Hello, it’s me again, the design engineer Yuichiro Katsume.

Have you heard about the Great Wall of China?

The Great Wall is the ruins of a very long series of protective walls. Even the parts that exist today measure more than 6,000 kilometers, but it used to measure 20,000 kilometers in total. Because of its length and size, it’s said to be the only structure visible from outer space, a fact that’s mentioned in textbooks.

However, it’s actually difficult to see it with the naked eye, and it can probably only be seen with a camera equipped with telephoto lens. A man-made wall stretching out to about 6,000 kilometers – it’s beyond the imagination.

That’s the Great Wall of China, but actually, there’s also something in Japan that’s visible from outer space. While it’s not a structure, it’s also man-made. Today, I’d like to talk about this structure.

Let’s look at it from outer space.


So now, we’re in outer space. Of course, we can’t see anything from this distance, so let’s zoom in a little closer.


We can now see the Japanese archipelago.


Our destination is in Hokkaido, the northern part of Japan.


Let’s look a little closer at the eastern part (the right side of the picture).


Now we can see something.


There’s a grid-like pattern that blankets the ground. What could it be?

Actually, this is a “lattice-shaped windbreak forest” in the Konsen Plateau in the Doto region. The grid’s lines form the actual windbreak forest, with the width of each line measuring 180 meters. The square areas surrounding the lines are farmland. Each side of each square measures 3,200 meters (3.2 km).

A line laid out with a width of 180 meters, grids with sides measuring 3 kilometers. The breadth of its scale is almost difficult to fathom.


The total length of the lines measure 643 kilometers, and the total area of the windbreak forest is 15,000 hectares – these are amazing numbers too. This windbreak forest is clearly visible in the photos that the astronaut Mamoru Mori took in February 2000 aboard the space shuttle Endeavor.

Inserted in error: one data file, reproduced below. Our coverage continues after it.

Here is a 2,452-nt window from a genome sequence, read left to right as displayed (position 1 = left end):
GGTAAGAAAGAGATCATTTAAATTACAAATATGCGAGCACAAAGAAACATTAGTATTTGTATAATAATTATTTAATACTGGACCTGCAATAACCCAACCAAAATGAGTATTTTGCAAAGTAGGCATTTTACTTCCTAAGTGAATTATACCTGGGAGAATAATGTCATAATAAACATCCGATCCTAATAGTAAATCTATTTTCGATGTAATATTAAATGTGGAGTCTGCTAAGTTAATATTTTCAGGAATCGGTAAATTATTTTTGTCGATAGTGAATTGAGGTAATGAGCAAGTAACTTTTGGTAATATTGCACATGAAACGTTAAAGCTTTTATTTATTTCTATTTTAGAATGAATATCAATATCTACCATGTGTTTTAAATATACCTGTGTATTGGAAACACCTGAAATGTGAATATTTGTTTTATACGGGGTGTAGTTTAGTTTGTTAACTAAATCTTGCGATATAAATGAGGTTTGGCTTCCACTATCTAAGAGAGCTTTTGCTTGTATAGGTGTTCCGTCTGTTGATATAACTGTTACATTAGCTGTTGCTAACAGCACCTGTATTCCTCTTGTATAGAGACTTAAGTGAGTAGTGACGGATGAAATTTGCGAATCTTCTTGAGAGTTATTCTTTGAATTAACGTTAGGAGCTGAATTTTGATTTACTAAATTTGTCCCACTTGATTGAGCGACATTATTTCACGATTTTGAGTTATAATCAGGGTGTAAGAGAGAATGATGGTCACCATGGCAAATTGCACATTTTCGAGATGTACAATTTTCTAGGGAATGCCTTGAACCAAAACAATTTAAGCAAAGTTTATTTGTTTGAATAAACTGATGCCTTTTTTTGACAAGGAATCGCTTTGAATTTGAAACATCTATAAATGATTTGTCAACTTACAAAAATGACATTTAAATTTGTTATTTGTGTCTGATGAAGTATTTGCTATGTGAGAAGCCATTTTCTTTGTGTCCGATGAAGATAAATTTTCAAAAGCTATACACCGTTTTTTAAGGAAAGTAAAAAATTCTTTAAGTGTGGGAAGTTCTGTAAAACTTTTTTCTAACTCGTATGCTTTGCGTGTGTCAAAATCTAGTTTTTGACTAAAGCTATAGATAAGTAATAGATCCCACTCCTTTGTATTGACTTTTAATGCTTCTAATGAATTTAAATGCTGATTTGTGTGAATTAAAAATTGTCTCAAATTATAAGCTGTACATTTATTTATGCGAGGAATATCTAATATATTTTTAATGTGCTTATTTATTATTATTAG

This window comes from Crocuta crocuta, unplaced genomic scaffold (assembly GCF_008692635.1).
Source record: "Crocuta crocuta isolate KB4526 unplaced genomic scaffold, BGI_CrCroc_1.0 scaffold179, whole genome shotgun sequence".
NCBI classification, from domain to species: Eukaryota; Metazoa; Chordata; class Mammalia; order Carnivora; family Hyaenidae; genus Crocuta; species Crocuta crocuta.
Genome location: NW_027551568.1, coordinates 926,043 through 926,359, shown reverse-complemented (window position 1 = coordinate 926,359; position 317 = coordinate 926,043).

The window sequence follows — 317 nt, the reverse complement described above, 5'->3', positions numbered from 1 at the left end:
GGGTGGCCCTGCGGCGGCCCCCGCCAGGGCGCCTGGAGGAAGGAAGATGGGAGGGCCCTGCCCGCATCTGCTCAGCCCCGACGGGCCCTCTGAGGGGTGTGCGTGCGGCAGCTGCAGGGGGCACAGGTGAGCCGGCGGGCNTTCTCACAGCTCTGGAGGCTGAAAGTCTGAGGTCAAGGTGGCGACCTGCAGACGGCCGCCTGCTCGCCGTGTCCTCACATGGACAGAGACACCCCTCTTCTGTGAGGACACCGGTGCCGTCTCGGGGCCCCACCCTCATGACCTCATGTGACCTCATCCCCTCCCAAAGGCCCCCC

So how did this “lattice-shaped windbreak forest” come about?

It is said that the quadrant method employed by the United States during their development of the Konsen Plateau during the Meiji Era was the basis for this windbreak forest. In the quadrant method, right angles intersect each other to draw grids, forming quadrants for the partitioning of farmland and the planning of town areas.

At any rate, the purpose was development, and they were dealing with untouched land. In other words, regardless of development for farmland or for town areas, it was basically a plan for deforestation. But this plan specified leaving parts of the land as a windbreak forest – every 3.2 kilometers, land of a certain width were to remain untouched. As a result, parts of the forest with a certain width formed a grid-shaped windbreak forest that remains to this day.

Let’s go back to earth now. We can also view the windbreak forest’s grids from earth, from the Kaiyoudai Observation Deck in Nakashibetsu town.


At first glance, it seems that the trees are intruding and it’s difficult to figure the windbreak forest out, but if you look at the back of the hill in the middle of the picture, to the left-hand side you will see the straight lines of the windbreak forest’s grids stretching out.

The present windbreak forest’s appearance is maintained by the planting of mainly Japanese Larch trees.


This road seems endless, a scenery that’s quite unique to the Doto region. If you suddenly shift your gaze to the groves at both sides of the road,


you’ll also see planted trees here all lined up in a straight line, which feels rather strange.


I feel that the natural and the artificial are always forming some kind of theme.


I also feel that the “lattice-shaped windbreak forest” is something that will give me, one who thinks that the natural and the artificial form some kind of theme, something to ponder.


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